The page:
Episode 6

Published on:

17th Nov 2021

S4 Ep6 Unnecessarily Complicated

Why are some published research articles so difficult to understand?

Some authors make their writing unnecessarily complicated, which means that their true meaning is obscured and readers must struggle to figure out what the point of a text is. Following up on our last episode about Critical Thinking, Niklas and Clay critically read and examine a piece of published, peer-reviewed writing. The authors present what seems to be an intelligent piece of writing but unnecessarily complicate the text with jargon, interruptions, prepositional phrases, and nominalization. On the surface, the text looks highly academic, but upon closer inspection and revision, we discover the authors have very little to actually say.

Our conclusion?

Some authors overcomplicate their writing to hide the deficiencies of their research, ideas, and argument or to position themselves within an academic niche. Remember, just because a piece of writing is published and is complicated does not mean that the text is good quality.


The Student Life News opinion piece - Unnecessary complexity in academic writing: https://tsl.news/opinion-unnecessary-complexity-in-academic-writing/

Critique of discourse analysis: https://journals.sagepub.com/doi/pdf/10.1177/0957926508095894?casa_token=xedOlzzuSv0AAAAA:gGjYz4VkY-D6ns1BisibWUk917osxjaABmzbZETNz-dtkkQjbCkx_hKWUycSq5jkDD44v4HZQv1zdw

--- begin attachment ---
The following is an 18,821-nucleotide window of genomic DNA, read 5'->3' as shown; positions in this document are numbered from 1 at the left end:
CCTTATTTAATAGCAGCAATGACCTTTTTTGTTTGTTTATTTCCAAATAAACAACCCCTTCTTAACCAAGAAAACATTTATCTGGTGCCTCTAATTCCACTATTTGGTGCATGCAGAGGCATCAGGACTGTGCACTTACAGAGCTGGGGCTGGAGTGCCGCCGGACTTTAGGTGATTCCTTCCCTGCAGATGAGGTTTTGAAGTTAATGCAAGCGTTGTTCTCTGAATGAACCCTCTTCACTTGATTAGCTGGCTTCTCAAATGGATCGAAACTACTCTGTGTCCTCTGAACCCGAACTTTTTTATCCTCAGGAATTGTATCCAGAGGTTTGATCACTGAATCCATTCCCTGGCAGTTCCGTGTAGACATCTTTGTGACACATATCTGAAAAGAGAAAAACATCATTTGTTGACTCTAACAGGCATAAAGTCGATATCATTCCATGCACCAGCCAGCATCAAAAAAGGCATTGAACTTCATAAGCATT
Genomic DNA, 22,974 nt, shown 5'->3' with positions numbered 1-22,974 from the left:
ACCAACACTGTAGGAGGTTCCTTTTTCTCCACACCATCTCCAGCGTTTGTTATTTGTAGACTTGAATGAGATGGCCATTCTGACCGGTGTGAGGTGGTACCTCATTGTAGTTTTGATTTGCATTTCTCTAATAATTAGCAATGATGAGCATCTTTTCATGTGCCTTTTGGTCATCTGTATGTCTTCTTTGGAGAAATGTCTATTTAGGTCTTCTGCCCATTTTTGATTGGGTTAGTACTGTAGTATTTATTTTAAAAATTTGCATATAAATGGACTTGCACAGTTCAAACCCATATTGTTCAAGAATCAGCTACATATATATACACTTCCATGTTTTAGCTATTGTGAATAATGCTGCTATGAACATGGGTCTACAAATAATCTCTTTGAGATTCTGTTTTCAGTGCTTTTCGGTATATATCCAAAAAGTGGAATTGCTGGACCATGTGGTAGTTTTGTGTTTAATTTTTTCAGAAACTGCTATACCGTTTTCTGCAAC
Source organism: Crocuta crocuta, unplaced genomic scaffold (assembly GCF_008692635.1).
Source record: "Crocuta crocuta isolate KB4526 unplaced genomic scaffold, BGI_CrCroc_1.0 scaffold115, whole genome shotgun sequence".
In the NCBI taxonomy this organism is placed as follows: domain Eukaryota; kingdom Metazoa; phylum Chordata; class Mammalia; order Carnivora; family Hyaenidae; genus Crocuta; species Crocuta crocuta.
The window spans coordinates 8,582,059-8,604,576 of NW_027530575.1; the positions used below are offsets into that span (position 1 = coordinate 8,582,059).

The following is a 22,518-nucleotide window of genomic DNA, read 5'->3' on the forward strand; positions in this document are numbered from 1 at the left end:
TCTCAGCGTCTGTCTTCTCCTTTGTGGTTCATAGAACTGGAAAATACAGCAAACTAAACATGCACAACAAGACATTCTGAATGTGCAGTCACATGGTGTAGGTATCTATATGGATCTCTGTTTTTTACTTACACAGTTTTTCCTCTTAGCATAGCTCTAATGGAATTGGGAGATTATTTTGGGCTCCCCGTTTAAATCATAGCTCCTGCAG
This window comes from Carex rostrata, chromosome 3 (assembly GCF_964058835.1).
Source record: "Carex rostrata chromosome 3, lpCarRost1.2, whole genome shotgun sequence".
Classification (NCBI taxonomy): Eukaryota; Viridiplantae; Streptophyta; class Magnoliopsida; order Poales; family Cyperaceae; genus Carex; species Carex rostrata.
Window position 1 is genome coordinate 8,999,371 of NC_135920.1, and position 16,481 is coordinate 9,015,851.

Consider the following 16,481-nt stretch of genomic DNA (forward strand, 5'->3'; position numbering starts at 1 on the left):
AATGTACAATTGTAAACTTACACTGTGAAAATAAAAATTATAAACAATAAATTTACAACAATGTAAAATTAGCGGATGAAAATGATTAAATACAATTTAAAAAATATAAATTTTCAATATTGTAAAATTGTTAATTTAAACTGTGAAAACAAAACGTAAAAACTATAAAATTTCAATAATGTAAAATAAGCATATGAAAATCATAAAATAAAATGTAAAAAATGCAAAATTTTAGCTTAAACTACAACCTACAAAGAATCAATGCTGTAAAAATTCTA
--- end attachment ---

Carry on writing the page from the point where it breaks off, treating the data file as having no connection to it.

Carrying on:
Understanding 'In-Group' Jargon: https://owl.purdue.edu/owl/general_writing/academic_writing/using_appropriate_language/group_jargon.html

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About the Podcast

It's going to be all write
Discussions about scientific and academic writing with Niklas and Clay
Niklas and Clay want to make scientific and academic writing enjoyable. We're Academic Writing Advisors at the Norwegian University of Life Sciences, and we're sharing our ideas and experiences about scientific writing. Our goal is to demystify writing processes, share tips to improve writing practices, and explore our own thoughts on challenges and opportunities in the field of academic communication for undergraduate, graduate and post-graduate students.

About your hosts

Clayton Gouin

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Clayton is a Ph.D candidate and Senior Writing Advisor at the NMBU Writing Centre

Niklas Mintorovitch

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Niklas is the NMBU Writing Centre Coordinator